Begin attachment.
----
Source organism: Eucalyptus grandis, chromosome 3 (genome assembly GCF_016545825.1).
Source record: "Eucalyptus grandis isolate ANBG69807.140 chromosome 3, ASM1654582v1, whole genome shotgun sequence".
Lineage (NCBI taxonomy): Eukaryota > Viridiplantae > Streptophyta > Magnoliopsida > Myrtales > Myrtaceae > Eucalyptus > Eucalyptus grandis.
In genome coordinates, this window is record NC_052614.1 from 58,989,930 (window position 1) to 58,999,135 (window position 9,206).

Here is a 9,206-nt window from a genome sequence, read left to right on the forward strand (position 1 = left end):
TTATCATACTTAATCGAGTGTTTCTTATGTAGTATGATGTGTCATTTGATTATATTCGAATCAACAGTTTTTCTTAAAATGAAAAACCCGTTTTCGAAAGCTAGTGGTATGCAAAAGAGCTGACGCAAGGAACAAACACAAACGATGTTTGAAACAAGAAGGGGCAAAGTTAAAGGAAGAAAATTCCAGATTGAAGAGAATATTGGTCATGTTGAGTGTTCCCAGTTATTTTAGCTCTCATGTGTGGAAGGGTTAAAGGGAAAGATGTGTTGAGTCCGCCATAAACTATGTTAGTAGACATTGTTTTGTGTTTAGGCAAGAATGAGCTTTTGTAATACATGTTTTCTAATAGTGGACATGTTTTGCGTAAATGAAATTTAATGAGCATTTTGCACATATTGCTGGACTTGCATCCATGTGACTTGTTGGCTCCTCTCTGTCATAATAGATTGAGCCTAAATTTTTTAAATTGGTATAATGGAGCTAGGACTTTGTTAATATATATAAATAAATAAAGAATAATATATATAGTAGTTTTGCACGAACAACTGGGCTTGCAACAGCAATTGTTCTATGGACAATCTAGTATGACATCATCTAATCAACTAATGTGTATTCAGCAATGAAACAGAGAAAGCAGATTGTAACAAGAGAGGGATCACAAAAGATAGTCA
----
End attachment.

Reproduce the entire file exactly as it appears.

Source organism: Eucalyptus grandis, chromosome 3 (genome assembly GCF_016545825.1).
Source record: "Eucalyptus grandis isolate ANBG69807.140 chromosome 3, ASM1654582v1, whole genome shotgun sequence".
Lineage (NCBI taxonomy): Eukaryota > Viridiplantae > Streptophyta > Magnoliopsida > Myrtales > Myrtaceae > Eucalyptus > Eucalyptus grandis.
In genome coordinates, this window is record NC_052614.1 from 58,989,930 (window position 1) to 58,999,135 (window position 9,206).

Here is a 9,206-nt window from a genome sequence, read left to right on the forward strand (position 1 = left end):
TTATCATACTTAATCGAGTGTTTCTTATGTAGTATGATGTGTCATTTGATTATATTCGAATCAACAGTTTTTCTTAAAATGAAAAACCCGTTTTCGAAAGCTAGTGGTATGCAAAAGAGCTGACGCAAGGAACAAACACAAACGATGTTTGAAACAAGAAGGGGCAAAGTTAAAGGAAGAAAATTCCAGATTGAAGAGAATATTGGTCATGTTGAGTGTTCCCAGTTATTTTAGCTCTCATGTGTGGAAGGGTTAAAGGGAAAGATGTGTTGAGTCCGCCATAAACTATGTTAGTAGACATTGTTTTGTGTTTAGGCAAGAATGAGCTTTTGTAATACATGTTTTCTAATAGTGGACATGTTTTGCGTAAATGAAATTTAATGAGCATTTTGCACATATTGCTGGACTTGCATCCATGTGACTTGTTGGCTCCTCTCTGTCATAATAGATTGAGCCTAAATTTTTTAAATTGGTATAATGGAGCTAGGACTTTGTTAATATATATAAATAAATAAAGAATAATATATATAGTAGTTTTGCACGAACAACTGGGCTTGCAACAGCAATTGTTCTATGGACAATCTAGTATGACATCATCTAATCAACTAATGTGTATTCAGCAATGAAACAGAGAAAGCAGATTGTAACAAGAGAGGGATCACAAAAGATAGTCA